You report that neither the gas grill nor the gas fire pit work. I presume you are using a quick connect
? I also presume neither appliance has its own regulator. This is a low pressure connection controlled by the regulator at the propane tanks. No other regulators allowed.
If so, replace the "female" quick connect. If yours has the lever-control ball valve, the ball valve may be stuck closed - the handle may no longer rotate the ball valve. Hell, the screw holding the lever in place might be loose and just need tightening. Also, there is a primary ball valve that is opened when you insert the male. Perhaps something is plugging up the works.
Before you install the new female quick connect, first verify that there are no sources of ignition (sparks/flames) nearby, then CAREFULLY and with the help of a second person, BRIEFLY open the propane tank valve to determine if gas flows through the line. Crack it open for a moment and then close it.
If there is gas flowing, you'll know immediately because of the smell, and you may also hear it hissing. Let the gas dissipate and install the new female. Before anyone has a brain hemorrhage over this, this act is no different than opening the valve on the fire pit and then using a lighter to ignite the fire. This line is down-stream of the main regulator, so propane will flow at "low pressure" through the line. Why THIS test? It's always possible that a stone or other object flew up and pinched the soft copper line distributing gas to that port. It's HIGHLY unlikely, but this will be a good way to verify continuity of the gas line. If there is little or no flow, trace the gas line back to the intersection where it branches off to feed things that are working. Somewhere in there, you'll find a crimp or other source of blockage. If you don't find a crimp, with the gas off, consider disconnecting the copper line (typically a flare fitting) from the junction where everything else works, removing the quick connect, and using an air compressor to blow out the line. I can't imagine what would block the gas line, but perhaps there is debris in the line from assembly, and that debris clogged your old quick connect. If there is a rubber pigtail joining the copper line to the quick connect, remove it from the copper and examine that hose for blockage or other issues.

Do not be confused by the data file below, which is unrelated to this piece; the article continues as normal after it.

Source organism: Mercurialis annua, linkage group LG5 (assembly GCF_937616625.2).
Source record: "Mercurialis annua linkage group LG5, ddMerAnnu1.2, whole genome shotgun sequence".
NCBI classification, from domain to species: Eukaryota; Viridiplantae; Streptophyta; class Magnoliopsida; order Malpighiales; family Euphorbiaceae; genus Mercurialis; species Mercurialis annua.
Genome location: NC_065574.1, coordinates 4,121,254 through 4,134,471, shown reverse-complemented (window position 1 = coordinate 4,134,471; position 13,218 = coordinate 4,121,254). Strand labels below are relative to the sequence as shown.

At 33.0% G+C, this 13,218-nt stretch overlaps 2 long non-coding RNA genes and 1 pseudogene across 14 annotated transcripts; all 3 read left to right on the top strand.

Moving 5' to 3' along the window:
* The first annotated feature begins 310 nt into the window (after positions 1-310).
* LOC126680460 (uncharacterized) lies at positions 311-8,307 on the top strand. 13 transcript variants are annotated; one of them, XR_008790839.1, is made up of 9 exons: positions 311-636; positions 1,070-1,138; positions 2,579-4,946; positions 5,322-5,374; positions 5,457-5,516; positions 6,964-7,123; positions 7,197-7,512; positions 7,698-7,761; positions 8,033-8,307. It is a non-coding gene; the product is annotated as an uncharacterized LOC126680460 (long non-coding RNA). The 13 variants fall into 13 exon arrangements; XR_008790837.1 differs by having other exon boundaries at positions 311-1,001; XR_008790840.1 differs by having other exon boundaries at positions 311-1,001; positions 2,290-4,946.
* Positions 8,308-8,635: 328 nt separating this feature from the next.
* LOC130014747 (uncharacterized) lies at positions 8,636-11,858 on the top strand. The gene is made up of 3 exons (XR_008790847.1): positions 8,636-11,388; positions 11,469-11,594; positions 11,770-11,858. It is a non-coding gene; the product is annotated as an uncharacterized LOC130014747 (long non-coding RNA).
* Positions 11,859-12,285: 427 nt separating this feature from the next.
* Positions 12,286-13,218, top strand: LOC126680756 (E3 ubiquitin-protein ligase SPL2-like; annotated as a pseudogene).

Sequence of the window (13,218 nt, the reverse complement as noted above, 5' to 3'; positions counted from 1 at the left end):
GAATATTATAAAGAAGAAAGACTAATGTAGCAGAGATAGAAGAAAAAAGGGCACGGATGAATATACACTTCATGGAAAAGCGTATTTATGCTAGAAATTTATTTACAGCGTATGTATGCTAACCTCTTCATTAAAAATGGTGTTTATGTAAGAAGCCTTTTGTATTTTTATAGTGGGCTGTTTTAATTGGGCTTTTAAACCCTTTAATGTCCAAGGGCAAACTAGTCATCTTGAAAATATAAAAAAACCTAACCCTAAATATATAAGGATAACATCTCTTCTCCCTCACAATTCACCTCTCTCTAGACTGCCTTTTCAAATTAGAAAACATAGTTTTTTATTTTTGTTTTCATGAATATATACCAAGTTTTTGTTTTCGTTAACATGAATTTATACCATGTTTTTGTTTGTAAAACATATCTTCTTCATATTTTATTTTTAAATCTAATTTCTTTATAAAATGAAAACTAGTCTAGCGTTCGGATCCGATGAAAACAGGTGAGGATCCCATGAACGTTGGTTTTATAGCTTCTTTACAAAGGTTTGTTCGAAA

That last paragraph includes lots of speculation, but your description narrows the problem to that one branch of the propane distribution circuit. There aren't many options. And propane is not known to block up 1/4" or larger copper tubing.
If you have flow, and you have a new female quick connect on the line, and if things still do not work....maybe you have a bizarre coincidence...a double failure of your appliances. Utterly bizarre for sure, but possible.
First DOUBLE CHECK your new female quick connect. Use the new male that came with it (nothing attached), plug it into the female, then do the same gas flow test described above. With the quick connection made and the ball valve open, have your partner briefly open the propane tank valve. If you have gas flow, you have two "bad" appliances.
Most likely culprit? The orifice on the output of each flame control valve (no regulators on these "low pressure" devices right?) The orifices might be plugged for some reason. Take them off the flame control valves, grab 'em with vice grips (they are tiny) and hit them with about 40 PSI or more of air pressure. I cleaned a gas grill orifice once, and the crud that came out was shocking! Since these low pressure devices have only a male quick connect (probably unprotected) on the end of a hose, anything could get in the line, including spiders (just like your hot water heater burner tube), dirt, kool-aid, or chocolate pudding. The flame control valves might be gummed up, too. Let's hope it doesn't come to this.